Perhaps like me you’ve been mystified by the Instant Pot®. I’ve owned one for several years, purchased during one of the yearly online flash sales for a price far less than that of a stovetop pot. But mostly it sits in its box under a desk near my kitchen.
I’ve heard about all the many things I could do with this pot, but my first foray with garbanzo beans for hummus left me with a lava flow of bean sludge over the kitchen counters and every crevice of the pot and a strong preference for my usual enameled cast iron.
I’ve since successfully made a few things, but it’s not been a go-to kitchen gadget for me, and I’ve not made beans again. JFE® contributor and Advisory Council member Paula Shoyer’s new Instant Pot® Kosher Cookbook might just have made me a convert.
Shoyer, author of four prior cookbooks and creator of the genius chocolate quinoa cake from her last book (excellent for Passover, by the way) has made the case for how useful the Instant Pot (IP®) can be, especially for kosher cooks.
In the introduction, Shoyer asserts reasons why anyone would want an IP®, but she also identifies its usefulness for the Jewish and the kosher cook. One main reason is that whatever our background, many of our dishes are soups or stews that cook for hours, “the sweet spot of the Instant Pot®.” Another reason is the usual lack of prime stovetop real estate when cooking for a large family gathering, especially for those with small kitchens.
Shoyer seems to have boundless energy, and when I speak to her on the phone one Friday morning, she has just jumped off a Zoom call and is busily prepping for Shabbat. She tells me she has three Zoom calls that Sunday as part of the roll out of her virtual “book tour.” Her excitement is contagious, and I find I want to learn more about a pot that I normally ignore. I had already been pulled in when I read her book—it really delivers in creative, delicious and healthy recipes using the pot—perhaps most compellingly by the excellent and very detailed instructions.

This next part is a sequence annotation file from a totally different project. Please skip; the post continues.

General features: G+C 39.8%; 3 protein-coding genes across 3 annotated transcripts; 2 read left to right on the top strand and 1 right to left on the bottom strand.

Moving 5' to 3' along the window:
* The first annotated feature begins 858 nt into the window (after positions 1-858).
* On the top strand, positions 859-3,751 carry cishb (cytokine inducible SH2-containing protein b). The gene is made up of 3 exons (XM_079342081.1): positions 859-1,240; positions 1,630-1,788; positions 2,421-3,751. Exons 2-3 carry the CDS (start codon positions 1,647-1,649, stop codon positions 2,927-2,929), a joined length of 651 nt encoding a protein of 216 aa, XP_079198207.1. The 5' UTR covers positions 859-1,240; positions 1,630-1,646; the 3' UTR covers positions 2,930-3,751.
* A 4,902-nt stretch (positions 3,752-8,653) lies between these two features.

When I share how much I appreciate her directions (and mention my earlier bean mishap), Shoyer says that it was important to her that the instructions were not just in the front of the book, but built into each recipe, and that she “tried really hard to stand in the shoes of someone in the kitchen” when creating the recipes. She wants us to succeed and understand the techniques. I’ve tabbed several recipes to try, and first up is Chicken Salad with Japanese Ginger Dressing.
This is an easy weeknight win, especially since the chicken breasts can be put right in the pot frozen, onto the rack accessory and later shredded for the salad. Though I have stewed chicken in the IP® it had not occurred to me one could poach so easily. I thought I’d outsmarted myself by thawing the chicken and worried I’d messed up my scientific testing, but in her headnote, Shoyer reassures me that “you can make this fresh chicken as well, and the device will come to pressure more quickly.” This is what I’m talking about!
I note a gorgeous looking beet and quinoa salad and a beef tagine with prunes and peanuts inspired by her travels in Morocco that will make a colorful and festive Passover meal with the substitution of almonds for peanuts for those who do not eat kitniyot.
Other recipes jump out at me: Chicken Paprikash using cashew cream that both lightens this classic and makes it kosher, Orange Shakshuka using butternut squash and orange peppers, Thai Red Curry Fish and what Shoyer calls her “genius” recipe of this book, Spaghetti with Flanken Bolognese made all in the pot. Maybe I’ll even shore up my courage and try her hummus.
Shoyer’s website has details about her Zoom book tour, upcoming classes and a blog post with guidelines for converting family recipes to the IP®.